Being largely confined to the house (while Coronavirus apparently rages everywhere outside!) JD had been keeping up 1-2 hours of homework everyday. I usually do some English and Maths with him in the morning, with Jiajia taking over for Chinese in the evening. In between, he's allowed to play! Usually, the homework is using our own workbooks or ideas, but these two were set by his school, to bring in next term (whenever that turns out to be). One was a display on shapes and their properties, while the other was to make up a game involving (fake) money and transactions.
After a very stressful fortnight of 3-4 hours of homework every evening, JD's exam scores came back yesterday. He did really well, with "A"s in every subject (except a "B" in P.E.). The 96.1% in Chinese was particularly pleasing as JD struggles a bit with Chinese characters, coming from a family who read/speak a lot more English.
JD goes to "basketball practice" every Sunday morning. JD's teacher made it clear that joining the club was technically "voluntary" but that all the class were really expected to sign up. Bizarrely, though he's been 12 times so far, he has yet to touch a basketball!? It's an odd school.
While waiting for him last week, I noticed these wires which run up the walls, but made a wild outward bend for no apparent reason. Strange.
And I wonder if the rounded columns sandwiched between the square pillar sections are an earthquake-dampening measure?
Sometimes the Chinese education system drives me crazy!
What exactly is the diagnostic value of JD's English exam today when 32 of the 45 students scored over 98% and nearly everybody got over 90% (JD got 100%)? Surely an exam like that is simply too easy?
And why did we get a text from JD's teacher last week saying he "needs to work harder on his Maths" because he 'only' scored 98% on that test?
And maybe I should give his teacher my own grade for texting today's homework through at 8pm? She won't be getting 100% from me!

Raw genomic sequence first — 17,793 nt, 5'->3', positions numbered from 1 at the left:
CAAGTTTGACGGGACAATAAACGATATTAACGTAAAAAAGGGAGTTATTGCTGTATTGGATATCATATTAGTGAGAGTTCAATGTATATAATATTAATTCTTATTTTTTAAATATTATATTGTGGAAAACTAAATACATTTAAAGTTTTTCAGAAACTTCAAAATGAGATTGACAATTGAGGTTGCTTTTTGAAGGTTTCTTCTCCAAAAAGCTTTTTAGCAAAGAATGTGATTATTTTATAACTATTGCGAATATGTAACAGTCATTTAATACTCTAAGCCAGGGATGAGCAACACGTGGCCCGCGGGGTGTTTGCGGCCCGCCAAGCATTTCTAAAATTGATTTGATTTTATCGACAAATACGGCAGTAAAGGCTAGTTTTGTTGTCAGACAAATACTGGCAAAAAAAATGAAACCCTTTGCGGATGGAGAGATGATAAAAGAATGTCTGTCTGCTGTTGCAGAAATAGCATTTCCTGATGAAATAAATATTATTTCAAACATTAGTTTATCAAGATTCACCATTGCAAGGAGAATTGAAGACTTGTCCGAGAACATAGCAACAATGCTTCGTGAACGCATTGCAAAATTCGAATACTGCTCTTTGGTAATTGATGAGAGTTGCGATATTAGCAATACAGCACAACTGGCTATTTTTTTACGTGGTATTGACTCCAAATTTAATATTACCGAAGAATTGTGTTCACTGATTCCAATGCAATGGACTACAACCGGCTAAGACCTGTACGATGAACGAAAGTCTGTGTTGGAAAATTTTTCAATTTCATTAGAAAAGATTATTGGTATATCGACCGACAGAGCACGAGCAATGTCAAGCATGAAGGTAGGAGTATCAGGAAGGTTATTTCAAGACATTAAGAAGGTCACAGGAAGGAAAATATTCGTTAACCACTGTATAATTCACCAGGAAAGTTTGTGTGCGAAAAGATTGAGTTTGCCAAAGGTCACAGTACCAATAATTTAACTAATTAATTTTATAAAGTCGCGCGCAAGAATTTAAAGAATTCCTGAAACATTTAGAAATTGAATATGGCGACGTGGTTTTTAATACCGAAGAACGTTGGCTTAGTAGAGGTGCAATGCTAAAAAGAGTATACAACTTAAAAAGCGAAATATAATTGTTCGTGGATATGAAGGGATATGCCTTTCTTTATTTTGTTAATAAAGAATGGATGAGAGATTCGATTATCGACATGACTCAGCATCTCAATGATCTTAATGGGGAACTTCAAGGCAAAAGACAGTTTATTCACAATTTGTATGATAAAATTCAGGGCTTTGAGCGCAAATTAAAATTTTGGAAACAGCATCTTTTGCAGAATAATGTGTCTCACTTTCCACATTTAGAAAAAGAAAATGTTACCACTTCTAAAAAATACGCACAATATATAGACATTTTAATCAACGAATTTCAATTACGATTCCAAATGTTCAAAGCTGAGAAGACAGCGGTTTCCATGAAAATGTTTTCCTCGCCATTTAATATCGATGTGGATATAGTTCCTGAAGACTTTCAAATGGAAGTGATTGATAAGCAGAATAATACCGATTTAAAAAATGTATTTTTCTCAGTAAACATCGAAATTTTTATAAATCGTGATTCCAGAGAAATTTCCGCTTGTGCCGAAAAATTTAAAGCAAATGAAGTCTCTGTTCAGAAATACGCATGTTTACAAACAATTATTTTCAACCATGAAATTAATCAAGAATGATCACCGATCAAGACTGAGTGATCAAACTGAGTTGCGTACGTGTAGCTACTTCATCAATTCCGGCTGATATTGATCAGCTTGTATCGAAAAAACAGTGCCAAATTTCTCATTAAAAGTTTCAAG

This has been a very stressful week as JD is doing mid-term exams and the teachers have been putting a lot of pressure on the students and parents to prepare their child to pass the tests. JD has been doing 3-4 hours of review at home every evening (even over the weekend) and getting very sleepy (and grumpy) as a result. This was how we found him between homework and shower the other evening...!
I'd like to say it has all gone smoothly, but we've had our share of tears, tantrums and toy-throwing (...and that's just the wife!). The Primary School concentrate on three subjects: JD's English is great, his Maths is OK but his Chinese is weak. Many other students in his class started doing after-school Chinese language classes over a year ago in Kindergarten and, of course, JD only has one Chinese parent. So we were pleased and relieved to hear JD got 97% in his Chinese exam yesterday. He was still only mid-class, but it was a lot better than the 77% he got two weeks ago. English last week was 100%. The Maths exam is today. Fingers crossed...
JD's Primary School uniform was delivered last week - the boys get a bright pink tunic while the girls get blue!? It's either a very progressive decision or someone made a cock-up!